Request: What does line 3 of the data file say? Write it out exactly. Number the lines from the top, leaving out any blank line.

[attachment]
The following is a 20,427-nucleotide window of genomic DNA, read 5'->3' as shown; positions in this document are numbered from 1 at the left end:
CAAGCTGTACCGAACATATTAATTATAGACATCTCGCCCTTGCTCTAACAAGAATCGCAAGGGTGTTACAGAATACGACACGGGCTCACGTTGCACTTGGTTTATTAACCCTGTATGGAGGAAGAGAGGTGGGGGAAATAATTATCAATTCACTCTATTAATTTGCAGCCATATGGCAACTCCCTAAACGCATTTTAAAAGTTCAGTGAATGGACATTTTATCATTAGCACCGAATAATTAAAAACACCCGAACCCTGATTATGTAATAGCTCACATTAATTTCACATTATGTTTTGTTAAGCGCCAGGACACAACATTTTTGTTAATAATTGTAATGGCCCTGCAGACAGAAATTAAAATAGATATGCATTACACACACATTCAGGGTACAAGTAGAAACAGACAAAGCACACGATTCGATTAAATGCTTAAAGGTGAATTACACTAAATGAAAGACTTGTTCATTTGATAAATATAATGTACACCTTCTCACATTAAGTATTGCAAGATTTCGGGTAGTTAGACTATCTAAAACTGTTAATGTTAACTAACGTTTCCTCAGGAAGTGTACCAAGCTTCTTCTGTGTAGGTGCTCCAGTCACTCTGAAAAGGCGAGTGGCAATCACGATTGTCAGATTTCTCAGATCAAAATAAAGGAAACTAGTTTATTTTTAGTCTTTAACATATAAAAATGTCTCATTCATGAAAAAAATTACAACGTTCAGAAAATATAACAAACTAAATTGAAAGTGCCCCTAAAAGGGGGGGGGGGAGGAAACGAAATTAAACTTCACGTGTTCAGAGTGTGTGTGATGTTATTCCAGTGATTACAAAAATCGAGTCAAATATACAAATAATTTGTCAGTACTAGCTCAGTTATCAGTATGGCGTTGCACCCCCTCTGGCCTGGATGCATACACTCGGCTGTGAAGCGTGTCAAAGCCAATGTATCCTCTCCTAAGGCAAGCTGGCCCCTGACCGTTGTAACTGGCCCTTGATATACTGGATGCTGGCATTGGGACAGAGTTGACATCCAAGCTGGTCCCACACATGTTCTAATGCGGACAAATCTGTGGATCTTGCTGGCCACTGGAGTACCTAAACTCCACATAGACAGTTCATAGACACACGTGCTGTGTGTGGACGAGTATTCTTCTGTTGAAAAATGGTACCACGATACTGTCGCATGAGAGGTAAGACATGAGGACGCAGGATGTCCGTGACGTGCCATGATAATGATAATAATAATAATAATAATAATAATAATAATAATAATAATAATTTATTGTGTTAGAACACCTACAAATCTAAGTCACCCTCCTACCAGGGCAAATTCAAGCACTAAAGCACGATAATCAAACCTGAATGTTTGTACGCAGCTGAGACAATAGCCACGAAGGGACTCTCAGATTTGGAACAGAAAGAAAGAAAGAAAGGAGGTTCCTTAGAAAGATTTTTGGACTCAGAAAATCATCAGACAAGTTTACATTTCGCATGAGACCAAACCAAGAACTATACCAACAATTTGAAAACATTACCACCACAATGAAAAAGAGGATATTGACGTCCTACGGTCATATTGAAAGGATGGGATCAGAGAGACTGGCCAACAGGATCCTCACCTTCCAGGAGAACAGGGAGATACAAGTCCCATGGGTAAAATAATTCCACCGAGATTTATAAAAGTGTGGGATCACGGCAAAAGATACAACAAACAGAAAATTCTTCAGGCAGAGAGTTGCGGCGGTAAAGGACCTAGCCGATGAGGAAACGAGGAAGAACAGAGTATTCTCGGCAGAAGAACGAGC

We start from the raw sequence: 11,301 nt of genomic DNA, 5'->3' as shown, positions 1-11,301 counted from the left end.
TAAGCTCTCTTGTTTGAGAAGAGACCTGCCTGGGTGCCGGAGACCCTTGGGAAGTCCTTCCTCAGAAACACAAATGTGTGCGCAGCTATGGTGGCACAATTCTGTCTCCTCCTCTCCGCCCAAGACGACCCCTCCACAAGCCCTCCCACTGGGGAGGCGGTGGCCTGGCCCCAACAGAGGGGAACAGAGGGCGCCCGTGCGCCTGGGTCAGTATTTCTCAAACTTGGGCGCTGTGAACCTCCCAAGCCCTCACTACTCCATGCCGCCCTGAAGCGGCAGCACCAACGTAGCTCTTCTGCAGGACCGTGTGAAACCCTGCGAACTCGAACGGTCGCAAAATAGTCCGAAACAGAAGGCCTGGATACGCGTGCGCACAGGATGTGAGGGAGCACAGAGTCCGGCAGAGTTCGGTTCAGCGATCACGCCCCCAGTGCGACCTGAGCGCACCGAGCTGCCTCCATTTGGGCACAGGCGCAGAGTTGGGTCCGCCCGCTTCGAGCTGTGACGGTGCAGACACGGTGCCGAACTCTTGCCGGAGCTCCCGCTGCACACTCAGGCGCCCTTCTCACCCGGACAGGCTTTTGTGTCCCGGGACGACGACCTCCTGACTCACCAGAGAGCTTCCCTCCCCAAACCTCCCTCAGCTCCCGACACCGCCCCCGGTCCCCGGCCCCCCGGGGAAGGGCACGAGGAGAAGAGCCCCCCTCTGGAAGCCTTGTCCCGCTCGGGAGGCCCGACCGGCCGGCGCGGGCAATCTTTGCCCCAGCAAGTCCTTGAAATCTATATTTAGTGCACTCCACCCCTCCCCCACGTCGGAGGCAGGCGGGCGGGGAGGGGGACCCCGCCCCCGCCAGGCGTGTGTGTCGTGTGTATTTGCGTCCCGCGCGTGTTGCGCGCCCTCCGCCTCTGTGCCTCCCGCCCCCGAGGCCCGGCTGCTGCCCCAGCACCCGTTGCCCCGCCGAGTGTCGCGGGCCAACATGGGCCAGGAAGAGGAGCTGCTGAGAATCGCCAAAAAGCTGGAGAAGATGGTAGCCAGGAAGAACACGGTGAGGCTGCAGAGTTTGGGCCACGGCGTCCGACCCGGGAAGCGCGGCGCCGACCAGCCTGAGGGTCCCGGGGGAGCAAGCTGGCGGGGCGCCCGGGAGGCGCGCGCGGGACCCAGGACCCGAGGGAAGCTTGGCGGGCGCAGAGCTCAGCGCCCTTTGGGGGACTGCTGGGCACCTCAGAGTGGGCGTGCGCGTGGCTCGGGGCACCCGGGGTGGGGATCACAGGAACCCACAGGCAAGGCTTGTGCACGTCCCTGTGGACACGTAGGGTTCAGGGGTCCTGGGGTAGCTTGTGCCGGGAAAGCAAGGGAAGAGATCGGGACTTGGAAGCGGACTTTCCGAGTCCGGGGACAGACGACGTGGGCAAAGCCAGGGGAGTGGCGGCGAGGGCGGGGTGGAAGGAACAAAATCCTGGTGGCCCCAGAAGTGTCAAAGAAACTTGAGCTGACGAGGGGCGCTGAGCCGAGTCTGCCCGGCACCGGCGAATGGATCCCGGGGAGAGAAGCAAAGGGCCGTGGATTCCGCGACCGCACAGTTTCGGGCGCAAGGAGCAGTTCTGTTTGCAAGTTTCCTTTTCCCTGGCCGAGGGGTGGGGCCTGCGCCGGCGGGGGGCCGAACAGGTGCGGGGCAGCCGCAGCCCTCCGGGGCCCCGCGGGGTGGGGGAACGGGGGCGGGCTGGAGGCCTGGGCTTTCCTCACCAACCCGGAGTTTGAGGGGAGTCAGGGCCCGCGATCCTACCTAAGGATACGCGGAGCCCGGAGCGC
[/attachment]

We start from the raw sequence: 11,301 nt of genomic DNA, 5'->3' as shown, positions 1-11,301 counted from the left end.